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Al-Khaleej, UAE

In Transition



By Mohammed Obaid

Kerry’s political value has exceeded that of Hillary, though the president himself acknowledged that she was knowledgeable, sophisticated, capable and pragmatic.

Translated By Joseph McBirnie

4 February 2013

Edited by Lau­rence Bouvard


UAE - Al-Khaleej - Original Article (Arabic)

U.S. Secretary of State Hillary Clinton resigned from office, ending her first term under U.S. President Barack Obama. John Kerry, who has no less experience or renown abroad, replaced the head Democratic diplomat.

The differences between the two are negligible, but that does not mean that we will see another Hillary in one of the Senate’s oldest Democratic senators and chairman of the Foreign Relations Committee. He ran against George W. Bush in the 2004 presidential election, was one of the most informed politicians regarding the Arab region and was seen by many as the engineer for U.S. relations with the rising forces of political Islam, especially the movement of the Muslim Brotherhood in Egypt.

Kerry’s political value has exceeded that of Hillary, though the president himself acknowledged that she was knowledgeable, sophisticated, capable and pragmatic. This is evident in his relatively smooth Senate confirmation hearing, compared to that of the secretary of defense nominee, Chuck Hagel, who took Arab positions on the Israeli conflict and the Iranian nuclear situation. This confirms that Kerry plays nice and does not deviate from the script.

The confirmation of the new secretary of state will likely constitute a milestone in American politics, but he will probably not succumb to the fatal errors occurring under Clinton, particularly the attack on the U.S. consulate in Benghazi and the subsequent misleading of American lawmakers through Ambassador to the U.N. Susan Rice, who handled the situation unprofessionally, to say the least.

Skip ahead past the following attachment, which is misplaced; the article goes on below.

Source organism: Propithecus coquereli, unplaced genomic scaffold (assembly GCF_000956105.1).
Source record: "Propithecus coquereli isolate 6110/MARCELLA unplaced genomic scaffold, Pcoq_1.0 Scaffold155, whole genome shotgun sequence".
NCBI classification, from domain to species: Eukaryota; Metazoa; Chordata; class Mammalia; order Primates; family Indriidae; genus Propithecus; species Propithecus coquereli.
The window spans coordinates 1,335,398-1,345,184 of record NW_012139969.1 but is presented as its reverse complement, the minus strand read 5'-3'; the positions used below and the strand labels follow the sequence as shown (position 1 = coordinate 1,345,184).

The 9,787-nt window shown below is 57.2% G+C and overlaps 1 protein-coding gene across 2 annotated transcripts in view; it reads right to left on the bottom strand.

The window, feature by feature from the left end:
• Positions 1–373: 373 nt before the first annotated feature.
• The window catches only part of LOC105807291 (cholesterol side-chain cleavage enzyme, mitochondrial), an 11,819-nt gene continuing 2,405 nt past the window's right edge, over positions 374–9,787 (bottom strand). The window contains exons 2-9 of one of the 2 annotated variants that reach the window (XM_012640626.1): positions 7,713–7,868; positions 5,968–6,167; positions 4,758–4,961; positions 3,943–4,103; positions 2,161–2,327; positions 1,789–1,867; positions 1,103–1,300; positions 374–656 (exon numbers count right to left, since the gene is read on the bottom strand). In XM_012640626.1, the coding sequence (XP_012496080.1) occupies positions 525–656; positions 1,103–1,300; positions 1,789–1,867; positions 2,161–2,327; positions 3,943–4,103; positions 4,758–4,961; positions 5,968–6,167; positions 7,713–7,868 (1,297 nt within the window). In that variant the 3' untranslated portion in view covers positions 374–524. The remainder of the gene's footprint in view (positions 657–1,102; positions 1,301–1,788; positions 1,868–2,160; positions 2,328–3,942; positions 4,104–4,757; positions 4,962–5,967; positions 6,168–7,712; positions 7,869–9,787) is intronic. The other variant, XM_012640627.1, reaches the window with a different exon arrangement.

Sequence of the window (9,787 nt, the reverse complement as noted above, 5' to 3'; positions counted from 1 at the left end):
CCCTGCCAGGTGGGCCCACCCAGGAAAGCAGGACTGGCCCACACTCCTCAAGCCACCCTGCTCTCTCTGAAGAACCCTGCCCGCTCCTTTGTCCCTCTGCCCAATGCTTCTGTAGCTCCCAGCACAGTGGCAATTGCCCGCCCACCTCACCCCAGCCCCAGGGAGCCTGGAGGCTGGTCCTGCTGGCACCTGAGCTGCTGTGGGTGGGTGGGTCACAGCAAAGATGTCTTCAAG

The issues before Kerry are very important and may be harder than those that faced Hillary. On the one hand, U.S.-Russia relations face uncertainty, as do all Western and European relations. There is also the end of the “Decade of War,” which the president wishes to address in his second term, and the escalation of Arab regional crises, ranging from instability in Egypt and North Africa, the Palestinian cause, the successful political end to the Syrian crisis and the issue of a nuclear Iran.

The transition is fraught with pending issues needing to be resolved, abuses in foreign policies needing new and realistic solutions, particularly as the changes do not simply affect the Arab world, but the entire globe, although there would presumably be less fuss and chaos as the world achieves a global balance of power. It is expected that Kerry, who, on his first day, called to meet with his staff, will implement landmark policies authorized by the administration concerning global issues. However, his foreign policy will be unlikely to cause revolutionary change due to the constraints of the U.S. administration, lobbyists and special interest groups, and his party’s Republican opponents.

Regardless, Washington will place the Palestinian issue first, followed by the explosive issues concerning the Arab region and their relationship to those rising powers. By this will all subsequent change be measured.



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